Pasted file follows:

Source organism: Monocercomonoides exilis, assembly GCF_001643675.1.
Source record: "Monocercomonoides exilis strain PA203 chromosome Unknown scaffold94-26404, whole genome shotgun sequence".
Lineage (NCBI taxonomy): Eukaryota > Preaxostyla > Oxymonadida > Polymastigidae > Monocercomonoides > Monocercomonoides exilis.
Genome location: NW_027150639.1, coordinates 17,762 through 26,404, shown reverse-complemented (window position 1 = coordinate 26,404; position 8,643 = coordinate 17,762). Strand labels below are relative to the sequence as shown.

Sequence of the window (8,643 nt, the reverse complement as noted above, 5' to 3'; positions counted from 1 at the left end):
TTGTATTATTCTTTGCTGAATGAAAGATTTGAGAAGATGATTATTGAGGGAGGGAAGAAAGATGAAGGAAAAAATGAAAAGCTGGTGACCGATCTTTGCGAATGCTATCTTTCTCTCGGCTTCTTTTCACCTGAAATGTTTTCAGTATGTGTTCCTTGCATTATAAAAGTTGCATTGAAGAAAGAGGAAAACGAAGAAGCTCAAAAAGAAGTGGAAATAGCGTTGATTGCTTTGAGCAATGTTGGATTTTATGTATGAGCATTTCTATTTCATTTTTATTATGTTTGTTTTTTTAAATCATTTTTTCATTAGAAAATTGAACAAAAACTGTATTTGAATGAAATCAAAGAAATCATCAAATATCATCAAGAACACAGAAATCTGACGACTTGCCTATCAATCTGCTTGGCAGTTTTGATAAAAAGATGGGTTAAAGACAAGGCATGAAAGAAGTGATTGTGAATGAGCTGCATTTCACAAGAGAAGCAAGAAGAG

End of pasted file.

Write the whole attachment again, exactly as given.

Source organism: Monocercomonoides exilis, assembly GCF_001643675.1.
Source record: "Monocercomonoides exilis strain PA203 chromosome Unknown scaffold94-26404, whole genome shotgun sequence".
Lineage (NCBI taxonomy): Eukaryota > Preaxostyla > Oxymonadida > Polymastigidae > Monocercomonoides > Monocercomonoides exilis.
Genome location: NW_027150639.1, coordinates 17,762 through 26,404, shown reverse-complemented (window position 1 = coordinate 26,404; position 8,643 = coordinate 17,762). Strand labels below are relative to the sequence as shown.

Sequence of the window (8,643 nt, the reverse complement as noted above, 5' to 3'; positions counted from 1 at the left end):
TTGTATTATTCTTTGCTGAATGAAAGATTTGAGAAGATGATTATTGAGGGAGGGAAGAAAGATGAAGGAAAAAATGAAAAGCTGGTGACCGATCTTTGCGAATGCTATCTTTCTCTCGGCTTCTTTTCACCTGAAATGTTTTCAGTATGTGTTCCTTGCATTATAAAAGTTGCATTGAAGAAAGAGGAAAACGAAGAAGCTCAAAAAGAAGTGGAAATAGCGTTGATTGCTTTGAGCAATGTTGGATTTTATGTATGAGCATTTCTATTTCATTTTTATTATGTTTGTTTTTTTAAATCATTTTTTCATTAGAAAATTGAACAAAAACTGTATTTGAATGAAATCAAAGAAATCATCAAATATCATCAAGAACACAGAAATCTGACGACTTGCCTATCAATCTGCTTGGCAGTTTTGATAAAAAGATGGGTTAAAGACAAGGCATGAAAGAAGTGATTGTGAATGAGCTGCATTTCACAAGAGAAGCAAGAAGAG